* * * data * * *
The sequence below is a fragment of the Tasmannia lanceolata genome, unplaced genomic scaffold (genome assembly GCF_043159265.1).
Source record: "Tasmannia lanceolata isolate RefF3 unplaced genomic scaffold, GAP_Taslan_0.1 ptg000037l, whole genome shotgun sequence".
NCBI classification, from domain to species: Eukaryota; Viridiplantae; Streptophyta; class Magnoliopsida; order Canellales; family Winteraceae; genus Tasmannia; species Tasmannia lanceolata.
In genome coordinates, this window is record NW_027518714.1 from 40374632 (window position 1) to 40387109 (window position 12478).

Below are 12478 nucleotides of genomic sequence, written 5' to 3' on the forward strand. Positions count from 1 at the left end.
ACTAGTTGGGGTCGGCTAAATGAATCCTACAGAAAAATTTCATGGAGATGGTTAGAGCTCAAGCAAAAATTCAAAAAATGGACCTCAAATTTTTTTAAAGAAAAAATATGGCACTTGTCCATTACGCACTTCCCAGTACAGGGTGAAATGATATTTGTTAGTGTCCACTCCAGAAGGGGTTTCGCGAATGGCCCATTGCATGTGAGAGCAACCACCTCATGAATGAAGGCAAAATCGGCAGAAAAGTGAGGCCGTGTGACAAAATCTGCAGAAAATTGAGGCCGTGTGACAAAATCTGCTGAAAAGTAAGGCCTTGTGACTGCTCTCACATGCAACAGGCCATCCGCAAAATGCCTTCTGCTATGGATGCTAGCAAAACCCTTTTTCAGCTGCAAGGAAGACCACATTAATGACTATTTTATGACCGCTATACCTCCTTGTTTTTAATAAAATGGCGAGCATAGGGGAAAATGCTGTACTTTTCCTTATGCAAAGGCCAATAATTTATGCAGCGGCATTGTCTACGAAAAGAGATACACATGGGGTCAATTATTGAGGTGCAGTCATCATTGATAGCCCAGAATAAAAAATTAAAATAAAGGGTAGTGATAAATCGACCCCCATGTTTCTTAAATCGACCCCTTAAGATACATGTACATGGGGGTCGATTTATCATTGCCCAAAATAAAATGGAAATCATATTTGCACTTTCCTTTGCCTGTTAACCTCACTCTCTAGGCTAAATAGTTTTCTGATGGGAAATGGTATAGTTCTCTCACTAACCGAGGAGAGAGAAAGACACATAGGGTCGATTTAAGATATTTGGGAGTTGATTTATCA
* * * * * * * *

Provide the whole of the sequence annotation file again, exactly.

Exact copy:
The sequence below is a fragment of the Tasmannia lanceolata genome, unplaced genomic scaffold (genome assembly GCF_043159265.1).
Source record: "Tasmannia lanceolata isolate RefF3 unplaced genomic scaffold, GAP_Taslan_0.1 ptg000037l, whole genome shotgun sequence".
NCBI classification, from domain to species: Eukaryota; Viridiplantae; Streptophyta; class Magnoliopsida; order Canellales; family Winteraceae; genus Tasmannia; species Tasmannia lanceolata.
In genome coordinates, this window is record NW_027518714.1 from 40374632 (window position 1) to 40387109 (window position 12478).

Below are 12478 nucleotides of genomic sequence, written 5' to 3' on the forward strand. Positions count from 1 at the left end.
ACTAGTTGGGGTCGGCTAAATGAATCCTACAGAAAAATTTCATGGAGATGGTTAGAGCTCAAGCAAAAATTCAAAAAATGGACCTCAAATTTTTTTAAAGAAAAAATATGGCACTTGTCCATTACGCACTTCCCAGTACAGGGTGAAATGATATTTGTTAGTGTCCACTCCAGAAGGGGTTTCGCGAATGGCCCATTGCATGTGAGAGCAACCACCTCATGAATGAAGGCAAAATCGGCAGAAAAGTGAGGCCGTGTGACAAAATCTGCAGAAAATTGAGGCCGTGTGACAAAATCTGCTGAAAAGTAAGGCCTTGTGACTGCTCTCACATGCAACAGGCCATCCGCAAAATGCCTTCTGCTATGGATGCTAGCAAAACCCTTTTTCAGCTGCAAGGAAGACCACATTAATGACTATTTTATGACCGCTATACCTCCTTGTTTTTAATAAAATGGCGAGCATAGGGGAAAATGCTGTACTTTTCCTTATGCAAAGGCCAATAATTTATGCAGCGGCATTGTCTACGAAAAGAGATACACATGGGGTCAATTATTGAGGTGCAGTCATCATTGATAGCCCAGAATAAAAAATTAAAATAAAGGGTAGTGATAAATCGACCCCCATGTTTCTTAAATCGACCCCTTAAGATACATGTACATGGGGGTCGATTTATCATTGCCCAAAATAAAATGGAAATCATATTTGCACTTTCCTTTGCCTGTTAACCTCACTCTCTAGGCTAAATAGTTTTCTGATGGGAAATGGTATAGTTCTCTCACTAACCGAGGAGAGAGAAAGACACATAGGGTCGATTTAAGATATTTGGGAGTTGATTTATCA